I told them that last year the Herbology Association had named Burdock "the plant of the year" and that many parts of the burdock plant were either edible or medicinal. The root, for example, is known in Japan as gobo and eaten fresh in soups and stews. Medicinally, the dried root is used to mop up chemicals and toxins from the body, thus helping the liver in its detoxification efforts, as well as being a liver tonic. Expensive, too, I was telling them, sold in health food stores a few sticks for 8 bucks!
Then I got to telling them about dandelion, another good herb for the liver (the root). J laughed and said, "Dandelion? I've got tons of dandelion if anyone wants any!" I said, sure, I'd come and get some! Heck, they sell dandelion leaves in health food stores, not to mention in capsules---which is just dried dandelion leaves turned into a powder. So much dandelion around, anyone can just dry the leaves on newspaper, powder the leaves in a high speed blender or coffee grinder, and then put the powder into capsules (which they sell at health food stores and elsewhere). Dandelion leaf makes an excellent diuretic, FYI.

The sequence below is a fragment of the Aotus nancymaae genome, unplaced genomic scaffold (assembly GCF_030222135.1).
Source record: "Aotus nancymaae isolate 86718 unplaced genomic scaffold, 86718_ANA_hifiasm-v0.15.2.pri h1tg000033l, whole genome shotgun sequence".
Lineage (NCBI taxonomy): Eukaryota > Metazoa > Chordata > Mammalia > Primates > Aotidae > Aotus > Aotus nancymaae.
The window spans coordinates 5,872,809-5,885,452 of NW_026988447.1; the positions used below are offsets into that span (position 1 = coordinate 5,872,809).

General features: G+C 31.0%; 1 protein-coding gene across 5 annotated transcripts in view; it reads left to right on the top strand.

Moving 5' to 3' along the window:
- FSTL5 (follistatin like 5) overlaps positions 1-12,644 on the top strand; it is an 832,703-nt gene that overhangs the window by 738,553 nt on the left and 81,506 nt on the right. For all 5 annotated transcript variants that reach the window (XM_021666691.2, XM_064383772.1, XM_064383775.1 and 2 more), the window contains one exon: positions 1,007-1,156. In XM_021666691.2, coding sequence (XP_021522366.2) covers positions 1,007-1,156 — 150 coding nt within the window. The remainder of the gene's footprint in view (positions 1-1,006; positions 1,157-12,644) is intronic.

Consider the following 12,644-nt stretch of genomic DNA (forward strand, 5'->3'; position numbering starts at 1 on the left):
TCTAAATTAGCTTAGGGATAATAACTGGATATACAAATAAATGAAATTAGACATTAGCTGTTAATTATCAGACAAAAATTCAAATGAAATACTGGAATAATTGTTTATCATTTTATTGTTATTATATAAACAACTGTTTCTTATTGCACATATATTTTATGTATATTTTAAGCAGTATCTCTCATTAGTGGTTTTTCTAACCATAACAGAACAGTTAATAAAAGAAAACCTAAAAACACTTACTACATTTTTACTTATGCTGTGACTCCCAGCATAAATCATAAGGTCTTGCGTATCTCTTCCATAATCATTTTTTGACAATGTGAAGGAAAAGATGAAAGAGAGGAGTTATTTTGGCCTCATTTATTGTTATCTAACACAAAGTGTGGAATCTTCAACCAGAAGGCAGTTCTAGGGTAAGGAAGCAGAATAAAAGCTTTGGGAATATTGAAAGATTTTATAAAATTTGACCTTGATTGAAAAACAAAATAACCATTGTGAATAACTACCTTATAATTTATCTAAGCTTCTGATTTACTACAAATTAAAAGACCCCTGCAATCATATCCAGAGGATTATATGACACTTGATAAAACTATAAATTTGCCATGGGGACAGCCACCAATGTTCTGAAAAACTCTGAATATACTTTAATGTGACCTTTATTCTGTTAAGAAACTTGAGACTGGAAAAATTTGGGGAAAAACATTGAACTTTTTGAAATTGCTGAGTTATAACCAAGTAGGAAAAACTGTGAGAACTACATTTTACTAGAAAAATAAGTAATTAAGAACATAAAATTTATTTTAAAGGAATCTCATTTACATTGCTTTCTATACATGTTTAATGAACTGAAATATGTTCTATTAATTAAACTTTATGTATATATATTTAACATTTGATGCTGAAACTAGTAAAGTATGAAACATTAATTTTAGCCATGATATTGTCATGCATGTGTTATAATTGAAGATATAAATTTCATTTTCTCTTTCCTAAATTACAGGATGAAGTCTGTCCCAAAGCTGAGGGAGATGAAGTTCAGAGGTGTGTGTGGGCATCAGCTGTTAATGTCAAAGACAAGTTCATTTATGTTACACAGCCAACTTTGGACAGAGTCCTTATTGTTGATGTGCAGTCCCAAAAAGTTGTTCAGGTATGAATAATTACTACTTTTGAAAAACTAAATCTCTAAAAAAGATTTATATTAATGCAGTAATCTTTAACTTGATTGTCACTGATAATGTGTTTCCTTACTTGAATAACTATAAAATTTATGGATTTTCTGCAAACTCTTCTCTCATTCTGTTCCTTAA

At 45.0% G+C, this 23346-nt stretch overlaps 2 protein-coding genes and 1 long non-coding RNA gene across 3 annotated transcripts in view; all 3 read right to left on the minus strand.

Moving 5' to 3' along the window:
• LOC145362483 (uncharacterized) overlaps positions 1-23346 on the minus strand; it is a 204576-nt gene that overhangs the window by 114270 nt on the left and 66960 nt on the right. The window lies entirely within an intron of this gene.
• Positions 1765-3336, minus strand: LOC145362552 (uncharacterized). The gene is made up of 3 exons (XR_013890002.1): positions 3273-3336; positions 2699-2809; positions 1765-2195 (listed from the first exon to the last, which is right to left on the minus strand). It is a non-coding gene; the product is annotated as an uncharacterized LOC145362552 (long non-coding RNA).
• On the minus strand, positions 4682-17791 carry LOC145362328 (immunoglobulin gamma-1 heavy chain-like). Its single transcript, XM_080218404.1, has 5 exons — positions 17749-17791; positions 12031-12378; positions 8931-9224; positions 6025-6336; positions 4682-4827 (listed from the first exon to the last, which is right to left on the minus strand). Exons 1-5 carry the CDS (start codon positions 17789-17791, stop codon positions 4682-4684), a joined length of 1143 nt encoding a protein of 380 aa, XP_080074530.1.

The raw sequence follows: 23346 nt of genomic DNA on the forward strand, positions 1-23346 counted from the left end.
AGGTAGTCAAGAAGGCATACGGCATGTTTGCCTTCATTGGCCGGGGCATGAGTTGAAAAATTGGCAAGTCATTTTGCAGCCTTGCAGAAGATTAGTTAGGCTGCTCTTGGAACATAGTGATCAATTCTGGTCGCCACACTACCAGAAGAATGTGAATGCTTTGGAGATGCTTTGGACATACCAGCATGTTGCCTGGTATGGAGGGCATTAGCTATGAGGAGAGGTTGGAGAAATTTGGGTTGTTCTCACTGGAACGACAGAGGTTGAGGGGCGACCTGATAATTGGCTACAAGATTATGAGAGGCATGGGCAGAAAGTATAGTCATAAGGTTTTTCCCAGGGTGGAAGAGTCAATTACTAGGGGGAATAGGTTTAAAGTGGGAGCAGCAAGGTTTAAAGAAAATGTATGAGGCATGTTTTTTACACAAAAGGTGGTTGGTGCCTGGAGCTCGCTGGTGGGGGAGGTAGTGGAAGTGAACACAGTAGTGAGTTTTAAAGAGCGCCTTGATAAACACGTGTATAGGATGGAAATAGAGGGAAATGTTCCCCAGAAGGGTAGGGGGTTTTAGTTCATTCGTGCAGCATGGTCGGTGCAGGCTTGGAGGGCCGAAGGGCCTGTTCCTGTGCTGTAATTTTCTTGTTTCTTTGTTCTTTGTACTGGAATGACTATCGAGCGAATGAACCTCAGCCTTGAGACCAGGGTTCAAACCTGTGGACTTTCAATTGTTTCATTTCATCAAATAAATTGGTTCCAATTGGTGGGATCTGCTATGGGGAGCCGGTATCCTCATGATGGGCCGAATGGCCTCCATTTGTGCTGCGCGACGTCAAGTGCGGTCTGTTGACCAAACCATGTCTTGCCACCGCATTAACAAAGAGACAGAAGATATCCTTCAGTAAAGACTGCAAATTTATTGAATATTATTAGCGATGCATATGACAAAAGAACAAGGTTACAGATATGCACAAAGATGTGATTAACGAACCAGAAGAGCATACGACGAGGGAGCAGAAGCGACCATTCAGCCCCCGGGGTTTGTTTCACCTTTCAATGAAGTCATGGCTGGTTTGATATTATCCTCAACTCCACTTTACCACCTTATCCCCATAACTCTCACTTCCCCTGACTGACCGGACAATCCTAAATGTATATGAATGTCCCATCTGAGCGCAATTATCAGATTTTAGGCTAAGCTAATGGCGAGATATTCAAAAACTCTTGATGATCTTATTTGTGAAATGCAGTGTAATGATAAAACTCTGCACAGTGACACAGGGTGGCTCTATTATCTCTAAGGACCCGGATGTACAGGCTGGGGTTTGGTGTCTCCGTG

I must say, I was on High Vibe after collecting plants, chatting about plants and eating plants, plus bringing home new plant friends! On the way home, I stopped to collect a few Milkweed buds and to get a few rose petals. The roses aren't doing so well this year, but there are still several buds that are blooming, so there will be flowers to come.